From March 31 until April 21 citizens and visitors to Florence can experience the Deep Cities exhibition at Biblioteca delle Oblate e Archivio Storico Comunale.
It is well known that cities are constantly changing. As such, cities are
composed of added historic layers that, over time, transform into heritage which
merits conservation. Within the conservation process, heritage constitutes an inherent dynamic and transformative urban element.
However, fragmented heritage structures targeted by urban strategies,
often lose the opportunity to offer urban planning a sustainable source for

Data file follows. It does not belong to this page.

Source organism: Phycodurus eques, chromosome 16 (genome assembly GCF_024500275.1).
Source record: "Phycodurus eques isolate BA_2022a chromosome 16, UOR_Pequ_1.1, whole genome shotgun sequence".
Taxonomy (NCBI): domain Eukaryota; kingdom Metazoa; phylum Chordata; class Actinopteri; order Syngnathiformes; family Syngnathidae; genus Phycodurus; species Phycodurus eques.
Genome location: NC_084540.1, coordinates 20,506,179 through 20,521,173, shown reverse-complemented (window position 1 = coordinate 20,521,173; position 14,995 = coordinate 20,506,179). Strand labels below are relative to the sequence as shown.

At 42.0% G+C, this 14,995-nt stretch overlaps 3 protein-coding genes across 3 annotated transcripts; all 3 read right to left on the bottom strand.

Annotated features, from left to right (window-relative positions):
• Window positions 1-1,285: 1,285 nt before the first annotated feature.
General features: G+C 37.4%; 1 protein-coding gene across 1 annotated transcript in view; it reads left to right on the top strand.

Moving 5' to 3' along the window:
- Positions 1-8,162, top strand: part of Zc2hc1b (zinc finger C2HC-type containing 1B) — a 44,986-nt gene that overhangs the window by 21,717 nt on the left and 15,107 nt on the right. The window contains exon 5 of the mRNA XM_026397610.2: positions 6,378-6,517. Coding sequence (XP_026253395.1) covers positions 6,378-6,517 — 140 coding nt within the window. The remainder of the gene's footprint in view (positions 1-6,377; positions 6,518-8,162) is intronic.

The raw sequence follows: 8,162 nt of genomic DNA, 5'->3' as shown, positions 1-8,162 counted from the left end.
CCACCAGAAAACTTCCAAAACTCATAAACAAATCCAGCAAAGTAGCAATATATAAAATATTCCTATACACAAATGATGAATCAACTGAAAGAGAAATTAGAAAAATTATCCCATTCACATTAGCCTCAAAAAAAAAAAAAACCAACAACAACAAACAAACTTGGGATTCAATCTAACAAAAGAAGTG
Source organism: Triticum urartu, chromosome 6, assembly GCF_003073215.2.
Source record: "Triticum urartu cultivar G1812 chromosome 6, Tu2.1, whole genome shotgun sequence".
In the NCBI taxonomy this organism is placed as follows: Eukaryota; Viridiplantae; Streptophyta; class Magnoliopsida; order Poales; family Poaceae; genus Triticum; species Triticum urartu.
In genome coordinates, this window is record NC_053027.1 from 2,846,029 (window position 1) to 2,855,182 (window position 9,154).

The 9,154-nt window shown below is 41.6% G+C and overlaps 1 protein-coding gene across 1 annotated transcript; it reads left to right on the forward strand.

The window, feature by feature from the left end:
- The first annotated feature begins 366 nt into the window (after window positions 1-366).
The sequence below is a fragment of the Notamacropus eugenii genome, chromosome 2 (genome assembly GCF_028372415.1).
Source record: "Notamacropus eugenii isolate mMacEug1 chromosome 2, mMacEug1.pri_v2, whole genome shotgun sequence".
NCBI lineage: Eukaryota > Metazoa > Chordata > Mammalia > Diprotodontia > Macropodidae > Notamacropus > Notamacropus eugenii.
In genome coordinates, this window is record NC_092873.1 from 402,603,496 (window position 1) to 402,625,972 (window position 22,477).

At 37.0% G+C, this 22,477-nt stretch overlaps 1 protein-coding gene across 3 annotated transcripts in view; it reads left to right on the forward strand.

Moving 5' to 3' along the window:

cultural values, as these pose difficulties for practitioners and users to agree on what is to be protected.
The exhibition presents in graphic form the results of research conducted in
Florence, in the Novoli – San Donato area, concerning material and immaterial transformations of a rapidly changing urban environment. The study is part of the European research project Deep Cities, which compares five urban transformation scenarios: Tukthusgården in Oslo (Norway), Woolwich in London (United Kingdom), Canongate in Edinburgh (United Kingdom), Sant Andreu de Palomar in Barcelona (Spain) and Novoli – San Donato in Florence (Italy).
The buildings and spaces represented in the works on show change and are
transformed through the interaction with residents and users over time.
They reflect and are a reflection of individual and collective stories and values for those who observe and live in them.